As early practitioners of the pyrotechnical arts prepared stronger acids and cranked their furnaces to higher temperatures, they were pushing the envelope for their labware. "They were constantly bumping against the limits of their materials," Johns Hopkins University historian of science Lawrence M. Principe said at last month's International Conference on the History of Alchemy & Chymistry in Philadelphia.
That's why a particularly tough type of triangular crucible mass manufactured in the Hesse region of what is now Germany was so coveted by alchemists, early chemists, metal assayers, glassworkers, mint officials, and metallurgists throughout Europe and even in the Americas. Working in late medieval and early modern times, only the makers of these crucibles knew what made their labware so superior. To uncover what the 17th-century English chemist Robert Plot once described as "the mystery of the Hessian wares," archaeologists have now applied modern analytic techniques to samples obtained from early laboratories.
Manufactured on potters' wheels, the Hessian triangular crucibles were made by pushing in on the upper walls of beaker-shaped vessels, creating three easy-pour spouts. The heat and fracture resistance, toughness, and overall quality of these orange crucibles distinguished them from the second-rate crucibles also available to early laboratory workers, archaeologist Marcos Martinón-Torres of University College London said at the Philadelphia meeting.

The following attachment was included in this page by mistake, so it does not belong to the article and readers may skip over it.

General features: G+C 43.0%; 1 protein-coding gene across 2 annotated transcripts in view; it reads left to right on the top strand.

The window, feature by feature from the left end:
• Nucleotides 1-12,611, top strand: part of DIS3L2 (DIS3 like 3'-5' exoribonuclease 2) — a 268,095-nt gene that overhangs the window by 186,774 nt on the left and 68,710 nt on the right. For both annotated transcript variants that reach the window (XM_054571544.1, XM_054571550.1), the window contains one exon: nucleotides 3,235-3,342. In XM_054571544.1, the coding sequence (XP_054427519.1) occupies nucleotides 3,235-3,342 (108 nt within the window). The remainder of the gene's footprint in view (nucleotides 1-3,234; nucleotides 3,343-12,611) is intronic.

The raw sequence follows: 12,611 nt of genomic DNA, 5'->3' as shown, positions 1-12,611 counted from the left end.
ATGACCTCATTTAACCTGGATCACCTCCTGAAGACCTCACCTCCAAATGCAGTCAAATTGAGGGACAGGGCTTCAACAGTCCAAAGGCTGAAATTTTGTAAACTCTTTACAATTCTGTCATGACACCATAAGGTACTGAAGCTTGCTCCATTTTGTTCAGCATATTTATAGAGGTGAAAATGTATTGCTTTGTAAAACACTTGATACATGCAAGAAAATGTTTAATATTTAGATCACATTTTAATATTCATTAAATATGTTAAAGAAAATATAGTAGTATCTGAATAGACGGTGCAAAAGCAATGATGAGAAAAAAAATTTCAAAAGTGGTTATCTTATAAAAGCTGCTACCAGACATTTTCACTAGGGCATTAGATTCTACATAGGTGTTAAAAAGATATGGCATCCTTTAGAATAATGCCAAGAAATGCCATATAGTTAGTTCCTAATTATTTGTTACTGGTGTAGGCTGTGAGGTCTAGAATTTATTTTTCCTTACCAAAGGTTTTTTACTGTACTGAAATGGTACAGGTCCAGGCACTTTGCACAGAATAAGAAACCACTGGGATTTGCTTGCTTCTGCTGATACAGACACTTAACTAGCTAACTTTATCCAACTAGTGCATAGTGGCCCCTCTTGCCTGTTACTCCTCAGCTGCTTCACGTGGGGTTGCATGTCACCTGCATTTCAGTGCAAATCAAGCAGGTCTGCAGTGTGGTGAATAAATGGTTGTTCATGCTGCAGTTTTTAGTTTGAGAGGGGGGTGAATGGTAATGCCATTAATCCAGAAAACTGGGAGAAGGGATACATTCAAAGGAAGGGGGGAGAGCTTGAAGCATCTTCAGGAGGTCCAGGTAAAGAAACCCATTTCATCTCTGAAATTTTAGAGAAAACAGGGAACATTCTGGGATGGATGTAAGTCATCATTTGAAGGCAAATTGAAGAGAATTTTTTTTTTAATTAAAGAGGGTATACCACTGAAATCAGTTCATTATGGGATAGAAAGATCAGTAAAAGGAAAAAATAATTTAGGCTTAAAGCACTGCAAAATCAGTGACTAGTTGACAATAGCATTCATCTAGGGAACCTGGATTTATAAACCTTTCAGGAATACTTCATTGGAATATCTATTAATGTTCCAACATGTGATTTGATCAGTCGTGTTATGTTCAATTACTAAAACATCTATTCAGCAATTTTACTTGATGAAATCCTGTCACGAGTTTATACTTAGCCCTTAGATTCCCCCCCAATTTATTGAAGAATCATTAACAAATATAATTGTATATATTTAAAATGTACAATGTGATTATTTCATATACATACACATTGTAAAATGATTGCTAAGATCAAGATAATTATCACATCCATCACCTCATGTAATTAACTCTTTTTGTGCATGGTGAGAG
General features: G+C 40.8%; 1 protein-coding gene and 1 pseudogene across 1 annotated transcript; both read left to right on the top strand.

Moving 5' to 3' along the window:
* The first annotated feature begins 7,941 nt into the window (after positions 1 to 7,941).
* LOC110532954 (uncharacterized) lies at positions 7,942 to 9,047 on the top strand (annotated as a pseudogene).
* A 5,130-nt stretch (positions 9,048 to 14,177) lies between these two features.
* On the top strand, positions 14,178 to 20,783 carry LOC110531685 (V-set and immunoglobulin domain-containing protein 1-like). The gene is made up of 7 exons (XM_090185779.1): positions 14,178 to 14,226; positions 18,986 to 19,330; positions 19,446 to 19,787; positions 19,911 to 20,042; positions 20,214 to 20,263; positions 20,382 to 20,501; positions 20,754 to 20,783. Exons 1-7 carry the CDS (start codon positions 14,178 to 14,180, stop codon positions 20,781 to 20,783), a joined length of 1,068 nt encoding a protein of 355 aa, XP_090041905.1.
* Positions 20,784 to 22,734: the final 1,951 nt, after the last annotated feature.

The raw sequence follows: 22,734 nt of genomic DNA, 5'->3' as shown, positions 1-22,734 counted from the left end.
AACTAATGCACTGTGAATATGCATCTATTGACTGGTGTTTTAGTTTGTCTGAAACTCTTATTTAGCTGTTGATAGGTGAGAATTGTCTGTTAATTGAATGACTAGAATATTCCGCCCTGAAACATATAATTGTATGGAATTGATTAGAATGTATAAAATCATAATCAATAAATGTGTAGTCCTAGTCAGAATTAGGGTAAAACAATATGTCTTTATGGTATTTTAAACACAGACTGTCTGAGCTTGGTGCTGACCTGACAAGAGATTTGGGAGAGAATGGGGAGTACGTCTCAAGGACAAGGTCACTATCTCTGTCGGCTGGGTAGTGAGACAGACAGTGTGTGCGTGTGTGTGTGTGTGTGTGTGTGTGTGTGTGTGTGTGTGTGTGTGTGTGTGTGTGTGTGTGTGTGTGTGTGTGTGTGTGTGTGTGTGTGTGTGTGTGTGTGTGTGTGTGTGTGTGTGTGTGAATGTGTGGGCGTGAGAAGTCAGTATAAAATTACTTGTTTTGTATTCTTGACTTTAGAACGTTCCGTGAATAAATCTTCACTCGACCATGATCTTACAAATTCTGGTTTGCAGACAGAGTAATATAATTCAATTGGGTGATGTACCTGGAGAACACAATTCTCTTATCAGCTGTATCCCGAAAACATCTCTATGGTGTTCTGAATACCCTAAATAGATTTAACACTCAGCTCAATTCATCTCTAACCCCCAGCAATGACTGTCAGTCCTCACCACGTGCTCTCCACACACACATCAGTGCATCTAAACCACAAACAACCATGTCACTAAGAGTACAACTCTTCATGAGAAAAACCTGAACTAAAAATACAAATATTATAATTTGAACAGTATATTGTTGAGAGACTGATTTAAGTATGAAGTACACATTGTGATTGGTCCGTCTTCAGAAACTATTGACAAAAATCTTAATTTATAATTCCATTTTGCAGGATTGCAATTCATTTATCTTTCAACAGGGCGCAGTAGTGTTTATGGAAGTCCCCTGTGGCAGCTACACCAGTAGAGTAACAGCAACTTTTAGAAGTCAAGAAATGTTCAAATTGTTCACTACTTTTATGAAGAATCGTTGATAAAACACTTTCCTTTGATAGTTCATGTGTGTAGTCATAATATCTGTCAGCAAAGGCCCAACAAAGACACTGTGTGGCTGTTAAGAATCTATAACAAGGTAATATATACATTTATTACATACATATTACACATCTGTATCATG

To determine what made the Hessian crucibles so attractive to early lab workers, he and colleague Thilo Rehren have been examining crucible samples with optical and electron microscopes and chemical techniques, including X-ray diffraction, X-ray fluorescence, and electron microprobe analysis. The scientists found that the Hessian crucibles were invariably made with high-alumina clays, heavily infiltrated with fine grains of quartz sand. They concluded that the crucibles were fired at temperatures exceeding 1,200 °C, as evidenced by the glassy character of the clay matrix. Most notable, Martinón-Torres observed, is the presence in the matrix of the mineral mullite (3Al2O3·2SiO2), which helped give the Hessian crucibles tensile strength, chemical and thermal refractoriness, and imperviousness. "Mullite is the key to the mystery of Hessian crucibles," Martinón-Torres proclaimed.
Similar analyses of a darker, so-called Bavarian type of crucible also found at old lab sites showed that these tough vessels were made of clays rich with refractory graphite inclusions. The researchers also have begun to find signs of the specific reactions carried out in particular crucibles. For example, they determined that a 16th-century crucible found in Jamestown, Va., was used to assay pyrite (iron disulfide or "fool's gold") for gold. Their analysis suggests saltpeter (potassium nitrate) was used to lower gold's melting temperatures in such experiments.
Beyond the recovery of long-lost details about how ancient laboratory artifacts were made and used, these types of archaeometric studies offer a rare physical sort of historical data that go beyond texts, ledger books, and other documentary sources. The physical data indicate the conditions that early pyrotechnical workers could or couldn't achieve. "We want to compare what people did with what they said they did in their writings," Martinón-Torres said.
The quality and capability of materials have always played important limiting and empowering roles in the history of science and technology. The materials of laboratory apparatus, including crucibles, are no exception. That was well-recognized by the Royal Society of London, Martinón-Torres said, adding that, in 1751, this early scientific society convened a meeting to encourage the improvement of crucibles.